This is the story of one man, a British citizen, who came to Leeds in search of a better life. Unfortunately, he was subject to racism and discrimination based on his mental health conditions, and found himself homeless. April 2019 will mark 50 years since David’s death. In commemoration, Leeds Beckett third year History students have been working with the David Oluwale Memorial Association (DOMA) in groups, each with a different focus. My group was looking at the memory of David; how he has been remembered since his death and what can be done to remember him and the problems he experienced better.
To help our research into David’s life, and to understand life in Leeds and Britain at the time he lived here, we visited Leeds Central Library to conduct some primary research. As there is little written about David outside the initial police reports, the book The Hounding of David Oluwale and the play of the same name, the project required a lot more digging into some more unconventional sources. During our visit, we had access to a series of ordnance survey maps, newspapers and magazines, photographs and a selection of published works which are harder to come by at a university library.
The maps are printed quite large which means they are a great way to picture the city through the years and to compare them to show the change in the city. For example, we looked specifically at the area where David is believed to have entered the water – The Calls, the area at the bottom of Call Lane, which faces the River Aire. In the modern day, this is a popular drinking spot which a multitude of bars and apartments and is quite busy with foot traffic. However, at the time David was alive this area was referred to as Warehouse Hill, which is easy to understand why by looking at the maps. They show an area built up with warehouses linked to Leeds’ industrial economy, a stark difference in use compared to today.
The photographs, like maps, provided a great comparison between the Leeds of David’s time and today’s Leeds. Unlike maps however, these provide a much more tangible and visual comparison, requiring a bit less imagination. These gave us a great insight into the living conditions in Leeds at the time and where David slept. They also gave us an insight into attitudes at the time, for example some photos showed images of Nazi-related graffiti, demonstrating possible racism in Leeds at the time.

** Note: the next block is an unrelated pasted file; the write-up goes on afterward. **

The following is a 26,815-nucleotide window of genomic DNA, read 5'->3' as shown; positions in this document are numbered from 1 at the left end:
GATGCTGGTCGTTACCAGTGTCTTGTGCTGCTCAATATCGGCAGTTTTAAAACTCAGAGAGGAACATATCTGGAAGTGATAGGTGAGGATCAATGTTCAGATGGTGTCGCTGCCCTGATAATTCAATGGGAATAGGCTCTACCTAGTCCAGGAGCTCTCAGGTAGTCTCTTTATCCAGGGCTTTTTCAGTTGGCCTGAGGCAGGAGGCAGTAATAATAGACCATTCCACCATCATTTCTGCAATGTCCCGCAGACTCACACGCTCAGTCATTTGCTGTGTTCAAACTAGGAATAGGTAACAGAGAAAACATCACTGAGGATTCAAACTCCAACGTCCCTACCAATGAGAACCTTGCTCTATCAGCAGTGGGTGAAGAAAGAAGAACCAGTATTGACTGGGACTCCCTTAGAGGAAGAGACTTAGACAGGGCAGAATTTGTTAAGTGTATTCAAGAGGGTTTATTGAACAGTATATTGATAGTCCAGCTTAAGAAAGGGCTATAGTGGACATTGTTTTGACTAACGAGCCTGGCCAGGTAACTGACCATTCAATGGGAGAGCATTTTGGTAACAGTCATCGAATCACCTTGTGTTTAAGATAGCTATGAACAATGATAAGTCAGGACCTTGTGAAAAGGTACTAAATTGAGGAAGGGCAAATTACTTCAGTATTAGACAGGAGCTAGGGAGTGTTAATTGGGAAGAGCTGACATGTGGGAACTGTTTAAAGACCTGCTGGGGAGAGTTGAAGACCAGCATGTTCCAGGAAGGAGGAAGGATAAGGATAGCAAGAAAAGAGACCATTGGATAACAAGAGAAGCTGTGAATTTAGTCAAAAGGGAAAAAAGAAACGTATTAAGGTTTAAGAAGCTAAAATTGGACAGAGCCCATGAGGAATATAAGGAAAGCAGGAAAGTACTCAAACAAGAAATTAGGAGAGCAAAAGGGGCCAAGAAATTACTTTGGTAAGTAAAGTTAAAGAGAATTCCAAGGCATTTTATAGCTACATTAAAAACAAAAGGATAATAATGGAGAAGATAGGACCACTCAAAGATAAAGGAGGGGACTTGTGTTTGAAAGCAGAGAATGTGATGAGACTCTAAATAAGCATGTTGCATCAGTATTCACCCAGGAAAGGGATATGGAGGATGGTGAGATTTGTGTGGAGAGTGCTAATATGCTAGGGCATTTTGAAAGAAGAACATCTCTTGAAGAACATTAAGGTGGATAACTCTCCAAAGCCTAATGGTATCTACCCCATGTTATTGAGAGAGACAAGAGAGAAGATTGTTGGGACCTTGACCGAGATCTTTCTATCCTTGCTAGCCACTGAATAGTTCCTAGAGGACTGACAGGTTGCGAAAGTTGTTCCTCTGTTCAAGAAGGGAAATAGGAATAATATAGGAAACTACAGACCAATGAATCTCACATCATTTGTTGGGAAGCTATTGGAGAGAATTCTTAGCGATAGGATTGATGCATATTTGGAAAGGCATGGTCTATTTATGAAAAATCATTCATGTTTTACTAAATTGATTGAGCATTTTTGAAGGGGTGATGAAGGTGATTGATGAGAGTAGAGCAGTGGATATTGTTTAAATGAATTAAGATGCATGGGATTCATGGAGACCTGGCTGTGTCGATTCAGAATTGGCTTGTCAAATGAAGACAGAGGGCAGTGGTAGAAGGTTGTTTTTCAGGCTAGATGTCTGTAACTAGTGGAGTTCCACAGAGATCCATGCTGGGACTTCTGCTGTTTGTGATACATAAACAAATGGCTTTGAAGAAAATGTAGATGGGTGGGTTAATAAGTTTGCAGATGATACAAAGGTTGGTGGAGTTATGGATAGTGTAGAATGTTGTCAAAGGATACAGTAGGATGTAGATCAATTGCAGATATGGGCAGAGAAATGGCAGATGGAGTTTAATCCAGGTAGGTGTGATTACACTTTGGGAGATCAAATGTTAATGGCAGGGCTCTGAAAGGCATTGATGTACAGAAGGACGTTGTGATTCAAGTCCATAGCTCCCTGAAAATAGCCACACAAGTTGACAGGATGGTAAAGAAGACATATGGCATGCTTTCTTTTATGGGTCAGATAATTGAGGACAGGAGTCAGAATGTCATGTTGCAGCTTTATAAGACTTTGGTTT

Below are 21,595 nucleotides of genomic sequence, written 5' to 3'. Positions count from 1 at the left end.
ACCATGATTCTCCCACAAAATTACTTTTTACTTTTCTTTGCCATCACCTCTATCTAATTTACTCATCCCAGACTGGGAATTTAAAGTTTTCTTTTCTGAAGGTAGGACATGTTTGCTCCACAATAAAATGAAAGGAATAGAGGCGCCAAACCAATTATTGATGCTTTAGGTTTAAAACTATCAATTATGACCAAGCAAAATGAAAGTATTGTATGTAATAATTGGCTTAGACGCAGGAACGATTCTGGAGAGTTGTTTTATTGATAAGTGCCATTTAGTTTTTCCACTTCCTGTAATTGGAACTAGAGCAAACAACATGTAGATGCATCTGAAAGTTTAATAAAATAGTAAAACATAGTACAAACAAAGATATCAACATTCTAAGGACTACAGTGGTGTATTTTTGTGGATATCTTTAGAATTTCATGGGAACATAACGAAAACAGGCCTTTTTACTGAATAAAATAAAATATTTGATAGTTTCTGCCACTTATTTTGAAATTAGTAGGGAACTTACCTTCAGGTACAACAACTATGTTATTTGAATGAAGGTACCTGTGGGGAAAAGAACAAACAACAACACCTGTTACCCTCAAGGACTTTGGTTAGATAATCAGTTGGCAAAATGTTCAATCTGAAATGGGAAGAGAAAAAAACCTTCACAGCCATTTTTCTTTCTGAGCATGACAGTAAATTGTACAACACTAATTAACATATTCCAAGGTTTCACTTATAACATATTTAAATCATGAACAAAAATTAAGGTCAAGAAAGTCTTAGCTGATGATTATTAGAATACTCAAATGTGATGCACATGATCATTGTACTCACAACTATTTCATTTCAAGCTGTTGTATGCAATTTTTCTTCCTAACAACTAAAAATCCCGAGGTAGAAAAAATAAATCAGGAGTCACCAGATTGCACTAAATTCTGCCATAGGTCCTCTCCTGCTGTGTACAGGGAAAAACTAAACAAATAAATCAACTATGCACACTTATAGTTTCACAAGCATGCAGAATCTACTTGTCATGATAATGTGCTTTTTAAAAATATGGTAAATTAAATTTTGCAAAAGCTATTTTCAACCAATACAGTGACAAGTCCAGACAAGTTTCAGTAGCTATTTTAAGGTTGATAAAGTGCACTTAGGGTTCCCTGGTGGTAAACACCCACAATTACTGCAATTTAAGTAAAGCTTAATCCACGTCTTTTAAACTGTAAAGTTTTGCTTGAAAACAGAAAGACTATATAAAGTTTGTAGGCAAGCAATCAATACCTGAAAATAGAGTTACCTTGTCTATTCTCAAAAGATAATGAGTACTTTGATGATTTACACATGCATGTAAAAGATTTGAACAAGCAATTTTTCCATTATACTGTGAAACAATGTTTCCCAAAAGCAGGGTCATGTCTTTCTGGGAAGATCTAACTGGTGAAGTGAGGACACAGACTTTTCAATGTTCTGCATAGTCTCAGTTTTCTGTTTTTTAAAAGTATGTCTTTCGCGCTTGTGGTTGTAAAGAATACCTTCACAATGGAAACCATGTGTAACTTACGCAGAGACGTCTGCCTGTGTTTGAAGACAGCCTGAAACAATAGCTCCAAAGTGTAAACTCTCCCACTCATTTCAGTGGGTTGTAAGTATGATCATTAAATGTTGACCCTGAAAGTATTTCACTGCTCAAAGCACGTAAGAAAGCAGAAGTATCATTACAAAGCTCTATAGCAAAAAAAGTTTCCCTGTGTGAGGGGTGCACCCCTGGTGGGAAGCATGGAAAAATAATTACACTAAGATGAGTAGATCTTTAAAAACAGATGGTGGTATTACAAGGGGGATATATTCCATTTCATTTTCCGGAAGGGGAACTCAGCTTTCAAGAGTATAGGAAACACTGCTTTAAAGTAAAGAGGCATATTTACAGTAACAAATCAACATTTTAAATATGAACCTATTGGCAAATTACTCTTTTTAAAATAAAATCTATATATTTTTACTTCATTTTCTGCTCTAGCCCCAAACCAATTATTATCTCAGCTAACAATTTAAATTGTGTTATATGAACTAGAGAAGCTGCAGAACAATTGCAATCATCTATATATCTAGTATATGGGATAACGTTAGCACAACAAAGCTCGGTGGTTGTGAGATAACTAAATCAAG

While the library has access to electronic, online archives for many newspapers, during our visit we focused mostly on using the microfilm archive for the Yorkshire Post and the Yorkshire Evening Post. Microfilms offer a great way to see newspapers as close to how they would have originally been viewed, without having the original. This was useful to our research as we could find the original reporting on finding David’s body, and some of the articles in relation to the trial. It was very interesting to see not just the article, but also how much space was dedicated, the language used and the position in the paper.
Each group utilised the sources in different ways, which highlights the amount of information which can be taken from a single source. For example, one group working of newspaper used the microfilms extensively, while my group working on memory used them more to add context at the time. We also made use of the photographs, both from our library visit and from Leodis. As part of our project we designed a walking tour of Leeds which included modern pictures, as well as the contemporary photos. We hoped that by doing this we could help people visualise the Leeds that David lived in and the kind of similarities and differences there are to the present day.
Overall, our visit provided essential, interesting and unique archival information which we would not have been able to find elsewhere. While much of the sources we looked at weren’t directly linked to David, they provided vital contextual information about Leeds and the UK in the 1950s and 1960s. Where we did find sources directly linking to David, it just goes to show that you never know what you will find hidden in the archives.